Concerning “Diario Objeto” (Object Diary)

 

Alicia Barney, Nueva York, 1977

 

I want to form an image of the organic character of my work and develop an intrinsic quality within it, a reality in art closely related with the processes of growth and decline, which approaches an existence which is virtually related to the immersion of Pop Art in the idea or object of the work, but emphasizing the limited duration of a life cycle.

 

In taking up the diary, I seek an art that has meaning in my daily life, which is pertinent to everything I do and am. I reject art as a highly specialized activity, an art that investigates itself in an endless tautology. This depends on a heavy preoccupation with technical innovation and the History of Art.

 

On the contrary, the majority of works that one finds in museums are artifacts or relics of past civilizations. In their time, these objects had an immediate relation with the world they belonged to. The “slice of life” is found in the art of every period. That is how being an artist and making art was justified.

 

My involvement in a cosmic vision is projected with the impetus of the critical moment, through which the object-symbol is captured. It is an integration of the “act of seeing and the vision of the artist.” My work does not resemble a scientific investigation. It takes inspiration in daily life. However, it has deep roots in a determined sociological system, of thought and ideas.

 

El Diario (The Diary) reflects on all of those characteristics that make up humans. The symbolic object reflects my involvement, but it retains its identity and myth, which is intuititively understood as that, as the object is unconscious of its own meaning: “That which today is called an art object is the degraded understanding of a magic object” (1). Although El Diario (The Diary) is basically masturbatory, it extends to other realms. Autobiography weighs no more than what it translates, and is universal among individuals. It is presented through its objects reflecting and commenting on personal as well as public interests, present in the material world, as well as giving acknowledgment to the passage of time.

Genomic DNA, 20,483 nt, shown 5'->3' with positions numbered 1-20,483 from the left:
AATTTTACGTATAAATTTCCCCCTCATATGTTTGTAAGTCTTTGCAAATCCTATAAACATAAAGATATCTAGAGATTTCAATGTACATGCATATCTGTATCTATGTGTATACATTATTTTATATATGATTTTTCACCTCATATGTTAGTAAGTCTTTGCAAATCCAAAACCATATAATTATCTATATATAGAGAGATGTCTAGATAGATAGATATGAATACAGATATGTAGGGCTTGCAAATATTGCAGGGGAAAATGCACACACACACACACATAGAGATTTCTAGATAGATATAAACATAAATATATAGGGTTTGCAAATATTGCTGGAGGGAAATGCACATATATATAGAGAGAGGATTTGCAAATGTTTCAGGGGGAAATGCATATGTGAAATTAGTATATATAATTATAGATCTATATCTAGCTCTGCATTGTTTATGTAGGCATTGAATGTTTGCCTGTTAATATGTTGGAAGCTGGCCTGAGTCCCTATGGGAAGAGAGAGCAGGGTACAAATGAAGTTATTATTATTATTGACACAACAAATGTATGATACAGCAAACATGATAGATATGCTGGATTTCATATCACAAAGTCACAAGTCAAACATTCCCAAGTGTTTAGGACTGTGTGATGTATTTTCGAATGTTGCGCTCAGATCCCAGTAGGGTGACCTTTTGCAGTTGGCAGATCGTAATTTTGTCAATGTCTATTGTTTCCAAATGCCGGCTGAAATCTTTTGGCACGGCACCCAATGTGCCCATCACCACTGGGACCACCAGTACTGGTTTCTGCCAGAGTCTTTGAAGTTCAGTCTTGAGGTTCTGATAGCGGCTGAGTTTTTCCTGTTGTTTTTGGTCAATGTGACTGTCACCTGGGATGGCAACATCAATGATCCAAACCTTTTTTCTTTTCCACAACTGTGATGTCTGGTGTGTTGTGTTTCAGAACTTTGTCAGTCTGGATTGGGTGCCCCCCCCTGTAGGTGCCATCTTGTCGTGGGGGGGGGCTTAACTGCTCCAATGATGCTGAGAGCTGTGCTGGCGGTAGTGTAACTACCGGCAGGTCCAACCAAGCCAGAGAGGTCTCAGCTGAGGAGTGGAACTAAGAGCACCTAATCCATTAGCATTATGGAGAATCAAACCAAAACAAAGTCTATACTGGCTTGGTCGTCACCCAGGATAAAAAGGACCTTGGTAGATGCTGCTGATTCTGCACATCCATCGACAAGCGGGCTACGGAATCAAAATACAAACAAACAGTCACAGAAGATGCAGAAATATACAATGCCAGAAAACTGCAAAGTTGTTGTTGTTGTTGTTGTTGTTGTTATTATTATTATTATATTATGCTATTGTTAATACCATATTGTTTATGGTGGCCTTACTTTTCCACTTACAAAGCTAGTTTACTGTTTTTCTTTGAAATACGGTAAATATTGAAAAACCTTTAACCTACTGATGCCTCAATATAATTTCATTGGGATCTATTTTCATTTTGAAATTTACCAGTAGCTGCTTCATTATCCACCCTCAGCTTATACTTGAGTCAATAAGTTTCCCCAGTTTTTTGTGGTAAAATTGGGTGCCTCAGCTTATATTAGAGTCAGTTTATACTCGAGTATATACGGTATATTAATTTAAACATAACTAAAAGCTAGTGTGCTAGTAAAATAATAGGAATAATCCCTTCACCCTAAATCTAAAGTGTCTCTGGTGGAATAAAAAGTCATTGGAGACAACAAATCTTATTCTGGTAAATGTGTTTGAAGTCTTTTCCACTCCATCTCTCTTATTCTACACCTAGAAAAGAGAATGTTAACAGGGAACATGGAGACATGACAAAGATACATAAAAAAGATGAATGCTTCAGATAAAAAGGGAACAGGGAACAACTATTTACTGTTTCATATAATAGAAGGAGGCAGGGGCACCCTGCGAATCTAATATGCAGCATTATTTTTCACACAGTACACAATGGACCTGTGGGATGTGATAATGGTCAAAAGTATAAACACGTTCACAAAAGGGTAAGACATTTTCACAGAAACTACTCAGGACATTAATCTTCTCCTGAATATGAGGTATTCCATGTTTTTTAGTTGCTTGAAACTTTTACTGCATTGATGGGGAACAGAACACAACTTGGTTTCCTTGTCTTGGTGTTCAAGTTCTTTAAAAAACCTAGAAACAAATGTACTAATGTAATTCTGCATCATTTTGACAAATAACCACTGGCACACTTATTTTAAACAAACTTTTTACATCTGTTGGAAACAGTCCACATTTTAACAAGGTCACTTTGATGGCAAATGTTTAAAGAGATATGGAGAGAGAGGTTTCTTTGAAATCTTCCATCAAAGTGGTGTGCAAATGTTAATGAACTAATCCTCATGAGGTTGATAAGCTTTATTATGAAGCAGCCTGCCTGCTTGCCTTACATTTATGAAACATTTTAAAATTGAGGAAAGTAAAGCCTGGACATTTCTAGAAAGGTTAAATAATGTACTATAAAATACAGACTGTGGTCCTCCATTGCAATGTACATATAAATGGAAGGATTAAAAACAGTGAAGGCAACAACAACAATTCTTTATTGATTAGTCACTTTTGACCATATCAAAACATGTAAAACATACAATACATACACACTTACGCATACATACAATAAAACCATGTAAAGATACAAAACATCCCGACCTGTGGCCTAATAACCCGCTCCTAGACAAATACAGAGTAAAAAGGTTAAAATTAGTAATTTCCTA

On the physical level, sculpture confronts people with their own body: El Diario (The Diary) analyzes and breaks this physical world only to organize it once again. Thus the object will be endlessly remembered and forgotten, becoming almost non-existent.

 

Once we accept that our basic condition of isolation, communication on certain levels is possible; individual life has common denominators of life in society.


El Diario (The Diary) can be read thanks to its horizontal threads each constructing a “story.” However, its meaning is sufficiently evasive so that each is distinct to each onlooker. Human experience is mysterious. The perception of reality is at once subjective and fragmentary. Even still, a “story” is revealed through the objects.

 

Memory and present come together. These objects attract the senses of those who observe them and the experience is transferred. On that depends the ability of El Diario (The Diary) to exist on its own.

 

1.  Claes Oldemburg, Store Days (New York: Something Else Press Inc., 1967) p.60